Each weekday morning, BDL serves up a handful of NBA-related stories to digest with your sore legs.
Benjamin Hochman, Denver Post: "It was the tweet re-tweeted 'round the hoop world. After the Nuggets' Game 4 loss at Utah, Nuggets guard J.R. Smith posted on Twitter: 'You play selfish you lose selfish that's all I'm saying about the game!' The Nuggets had only 13 assists in Sunday's Game 4 loss (Utah had 14 in the second half alone). Carmelo Anthony did attempt 26 shots, but he made half of them. And Smith, perhaps more than any other Nugget, is known for playing selfishly. Nuggets guard Chauncey Billups was asked Monday about the tweet and the team captain said: 'It's frustrating to lose, and people can say what they want, but at any rate, when we win, we win together.' Asked about Smith's tweet, Nuggets acting coach Adrian Dantley appeared visibly uncomfortable at the team's media availability Monday. 'I don't know what to say about that, there's always some comments made by a player. And usually when you lose a game, we're going to have that type of statements,' said Dantley, who is filling in for George Karl, still recovering from throat and neck cancer. Then, asked again about the Smith tweet, Dantley said: 'What do you want me to say? That he shouldn't have made that comment? I don't know. He shouldn't have made that comment.'"
Richard Walker, Gaston Gazette: "Amid reports in a Philadelphia newspaper and on a national Web site saying he would be leaving the Charlotte Bobcats franchise as soon as their playoff series with Orlando, Larry Brown reconfirmed what he's previously said -- with a bit of a wiggle room. According to Monday's editions of Philadelphia Inquirer and a Monday report on yahoo.com, Brown is considered likely to leave the Bobcats for the 76ers at the end of this season. Charlotte lost to Orlando Monday night to end a 4-0 Magic sweep of their Eastern Conference first-round playoff series. Brown was first linked to the 76ers' vacancy in March -- or when there was some uncertainty over whether or not Michael Jordan would become the Bobcats' majority owner. 'I think I've answered that for the last two months,' Brown said when asked to comment on the reports. 'I'm not coaching anywhere but Charlotte.' However, Brown did say he would discuss his future with his family and with Jordan, noting that he would be 70 years old before the start of the next season. 'Now, am I going to talk to my family and talk to Michael? Absolutely,' said Brown, who has two years left on a four-year coaching contract he signed with the Bobcats in May 2008. 'But I'm not coaching anywhere but for Michael if he'll have me.'"
Tom Enlund, Milwaukee Journal Sentinel: "Milwaukee coach Scott Skiles and veteran Atlanta guard Jamal Crawford have occupied opposing benches during the National Basketball Association's first-round playoff series that resumed Monday night at the Bradley Center. But that wasn't the case during the 2003-'04 season. Back then, Crawford was in his fourth NBA season and was the leading scorer on Skiles' Chicago Bulls team that struggled through a 23-victory season and finished last in the Central Division. Crawford recalled this week how difficult that season had been for everyone involved but also said playing that one season for Skiles had left a lasting impact on him. 'He was a tough coach, but he was fair,' Crawford said. 'He was one of the best after-timeout coaches that I'd ever seen. He just wanted us to get better. If you defended and competed, he was fine with you. He was a great coach.'"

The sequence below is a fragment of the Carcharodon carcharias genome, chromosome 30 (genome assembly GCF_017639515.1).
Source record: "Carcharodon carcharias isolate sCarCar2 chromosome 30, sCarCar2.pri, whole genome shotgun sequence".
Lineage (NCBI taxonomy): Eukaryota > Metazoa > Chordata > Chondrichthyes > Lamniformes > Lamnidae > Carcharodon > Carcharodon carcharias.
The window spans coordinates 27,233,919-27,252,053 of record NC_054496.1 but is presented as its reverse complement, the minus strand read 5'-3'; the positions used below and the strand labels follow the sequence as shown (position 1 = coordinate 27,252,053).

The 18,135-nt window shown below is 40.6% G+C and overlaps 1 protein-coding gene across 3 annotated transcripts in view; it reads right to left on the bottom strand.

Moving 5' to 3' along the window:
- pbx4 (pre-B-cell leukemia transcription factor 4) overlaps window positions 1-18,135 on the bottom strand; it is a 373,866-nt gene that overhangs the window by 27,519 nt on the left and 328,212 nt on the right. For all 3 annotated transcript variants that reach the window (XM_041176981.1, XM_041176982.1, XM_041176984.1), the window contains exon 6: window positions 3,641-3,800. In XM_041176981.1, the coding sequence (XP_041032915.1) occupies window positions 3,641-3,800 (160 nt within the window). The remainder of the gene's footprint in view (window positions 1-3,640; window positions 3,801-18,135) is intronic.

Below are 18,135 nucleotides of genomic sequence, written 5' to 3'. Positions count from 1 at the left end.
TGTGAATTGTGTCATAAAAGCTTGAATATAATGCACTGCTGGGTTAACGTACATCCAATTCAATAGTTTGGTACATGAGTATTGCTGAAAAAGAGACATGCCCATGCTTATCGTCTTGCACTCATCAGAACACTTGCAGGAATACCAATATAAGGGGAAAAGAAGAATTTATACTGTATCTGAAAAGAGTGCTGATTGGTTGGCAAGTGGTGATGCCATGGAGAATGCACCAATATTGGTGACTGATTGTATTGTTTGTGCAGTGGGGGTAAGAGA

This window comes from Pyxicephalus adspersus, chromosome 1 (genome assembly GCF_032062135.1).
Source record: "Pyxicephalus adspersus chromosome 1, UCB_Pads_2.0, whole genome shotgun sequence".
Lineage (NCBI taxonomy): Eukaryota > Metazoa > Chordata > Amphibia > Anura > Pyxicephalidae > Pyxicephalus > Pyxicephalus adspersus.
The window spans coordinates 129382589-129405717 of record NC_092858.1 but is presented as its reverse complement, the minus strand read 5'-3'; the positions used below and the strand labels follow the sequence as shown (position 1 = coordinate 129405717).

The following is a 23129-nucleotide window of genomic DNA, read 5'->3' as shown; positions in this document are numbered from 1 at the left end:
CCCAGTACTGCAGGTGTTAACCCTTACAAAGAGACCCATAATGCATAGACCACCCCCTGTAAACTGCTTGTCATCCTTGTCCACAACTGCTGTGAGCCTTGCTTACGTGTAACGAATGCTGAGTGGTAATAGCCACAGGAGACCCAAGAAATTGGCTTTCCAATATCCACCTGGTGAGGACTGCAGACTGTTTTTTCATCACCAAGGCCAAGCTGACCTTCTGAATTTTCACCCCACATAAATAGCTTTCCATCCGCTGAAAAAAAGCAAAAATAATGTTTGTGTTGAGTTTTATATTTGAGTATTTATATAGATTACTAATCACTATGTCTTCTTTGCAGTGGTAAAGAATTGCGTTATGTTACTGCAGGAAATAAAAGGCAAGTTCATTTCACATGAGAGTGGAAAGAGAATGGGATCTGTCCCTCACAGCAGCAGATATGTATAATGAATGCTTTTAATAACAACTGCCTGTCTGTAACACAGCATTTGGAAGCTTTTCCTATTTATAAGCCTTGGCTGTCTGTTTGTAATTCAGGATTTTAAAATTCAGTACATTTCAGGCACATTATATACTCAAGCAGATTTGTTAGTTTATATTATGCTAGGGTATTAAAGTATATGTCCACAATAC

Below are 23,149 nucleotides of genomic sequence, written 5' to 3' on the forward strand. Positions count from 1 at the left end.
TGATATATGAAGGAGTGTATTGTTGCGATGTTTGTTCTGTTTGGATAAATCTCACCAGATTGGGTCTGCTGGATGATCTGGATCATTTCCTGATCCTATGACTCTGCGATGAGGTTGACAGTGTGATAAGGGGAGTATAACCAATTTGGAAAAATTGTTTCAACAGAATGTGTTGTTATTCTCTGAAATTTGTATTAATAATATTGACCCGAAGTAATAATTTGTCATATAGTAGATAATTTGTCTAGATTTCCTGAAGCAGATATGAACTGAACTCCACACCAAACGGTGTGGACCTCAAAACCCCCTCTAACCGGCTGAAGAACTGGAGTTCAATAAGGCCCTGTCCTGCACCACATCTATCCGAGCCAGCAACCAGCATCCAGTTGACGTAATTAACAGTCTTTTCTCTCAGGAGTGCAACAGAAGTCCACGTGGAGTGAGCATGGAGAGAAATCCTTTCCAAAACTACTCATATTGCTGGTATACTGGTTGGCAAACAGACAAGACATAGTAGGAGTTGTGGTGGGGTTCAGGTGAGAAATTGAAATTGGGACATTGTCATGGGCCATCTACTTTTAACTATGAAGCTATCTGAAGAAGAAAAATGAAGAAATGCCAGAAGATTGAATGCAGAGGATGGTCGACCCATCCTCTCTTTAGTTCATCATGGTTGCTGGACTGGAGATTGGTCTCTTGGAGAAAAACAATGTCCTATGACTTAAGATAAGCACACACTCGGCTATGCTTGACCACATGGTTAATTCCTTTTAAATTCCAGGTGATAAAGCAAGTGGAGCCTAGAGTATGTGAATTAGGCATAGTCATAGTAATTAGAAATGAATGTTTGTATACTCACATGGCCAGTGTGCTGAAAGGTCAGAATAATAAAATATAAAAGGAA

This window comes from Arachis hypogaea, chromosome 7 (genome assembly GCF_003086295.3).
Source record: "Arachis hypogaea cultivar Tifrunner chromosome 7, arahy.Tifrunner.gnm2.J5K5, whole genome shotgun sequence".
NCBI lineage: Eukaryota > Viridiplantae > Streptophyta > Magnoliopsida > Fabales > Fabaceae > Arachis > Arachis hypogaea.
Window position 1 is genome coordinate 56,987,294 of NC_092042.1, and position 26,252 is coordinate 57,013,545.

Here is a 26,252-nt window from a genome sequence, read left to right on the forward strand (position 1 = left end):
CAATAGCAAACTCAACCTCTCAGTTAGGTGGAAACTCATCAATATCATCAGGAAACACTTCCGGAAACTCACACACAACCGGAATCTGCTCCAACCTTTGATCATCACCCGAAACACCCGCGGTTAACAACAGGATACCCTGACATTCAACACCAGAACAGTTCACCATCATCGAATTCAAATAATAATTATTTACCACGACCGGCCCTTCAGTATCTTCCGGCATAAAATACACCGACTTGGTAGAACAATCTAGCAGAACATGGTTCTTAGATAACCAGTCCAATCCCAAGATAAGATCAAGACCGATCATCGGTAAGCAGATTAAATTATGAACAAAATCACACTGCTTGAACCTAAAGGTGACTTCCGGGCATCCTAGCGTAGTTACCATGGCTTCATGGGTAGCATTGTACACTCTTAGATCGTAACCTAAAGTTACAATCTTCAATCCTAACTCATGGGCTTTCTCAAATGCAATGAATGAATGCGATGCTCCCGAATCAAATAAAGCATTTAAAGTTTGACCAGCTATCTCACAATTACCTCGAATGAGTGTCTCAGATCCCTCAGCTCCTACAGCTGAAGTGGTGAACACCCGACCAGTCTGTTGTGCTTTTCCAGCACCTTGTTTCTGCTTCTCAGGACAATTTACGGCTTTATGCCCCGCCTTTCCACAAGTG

Paul Coro, Arizona Republic: "A month after coming out of a game because of a twinge in his back and numbness in his legs, Suns center Robin Lopez was on the court Monday, taking his first contact since then. Another checkup for Lopez's rehabilitation for a bulging disk cleared him for more work this week after a good week of running and jumping on the court. Lopez will not return this series but is a possibility to play if the Suns advance. 'As long as there's no setback, which there haven't been, you continue to ramp it up,' Suns General Manager Steve Kerr said. 'The biggest thing is for him to respond well to the activity.' Lopez did simple one-on-one work against center Dwayne Jones on Monday, with post-ups and box-outs. 'Don't kill him, but let him feel you,' Jones said of his instructions, adding that Lopez 'looked pretty fluid and active for what we were doing.'"
Nick Friedell, ESPNChicago.com: "Vinny Del Negro's future with the Chicago Bulls has been a hot topic in NBA circles for months, but his players don't want to think about the likelihood that their coach will be fired as soon as the season is over. Del Negro's deteriorating relationship with Bulls management has been well-documented, including a physical altercation with vice president John Paxson. The Bulls trail the Cleveland Cavaliers 3-1 with Game 5 on Tuesday in Cleveland. 'Those are things as players that we can't really control,' Bulls center Joakim Noah said after Bulls practice on Monday afternoon. 'I think our mindset is just to be ready for [Tuesday's] game. I think that we're in this all together. During the year, a lot of things happened. There's a lot of rumors, a lot of speculation. Some things are better kept internal, kind of like a family, or a frat. Kind of like that.' When pushed by a reporter that many fans may be wondering about Del Negro's future, Noah didn't open up. 'I agree with that,' he said. 'But that doesn't mean you guys have to know everything. As long as we fight every day on the court for you guys, what else do you need to know?'"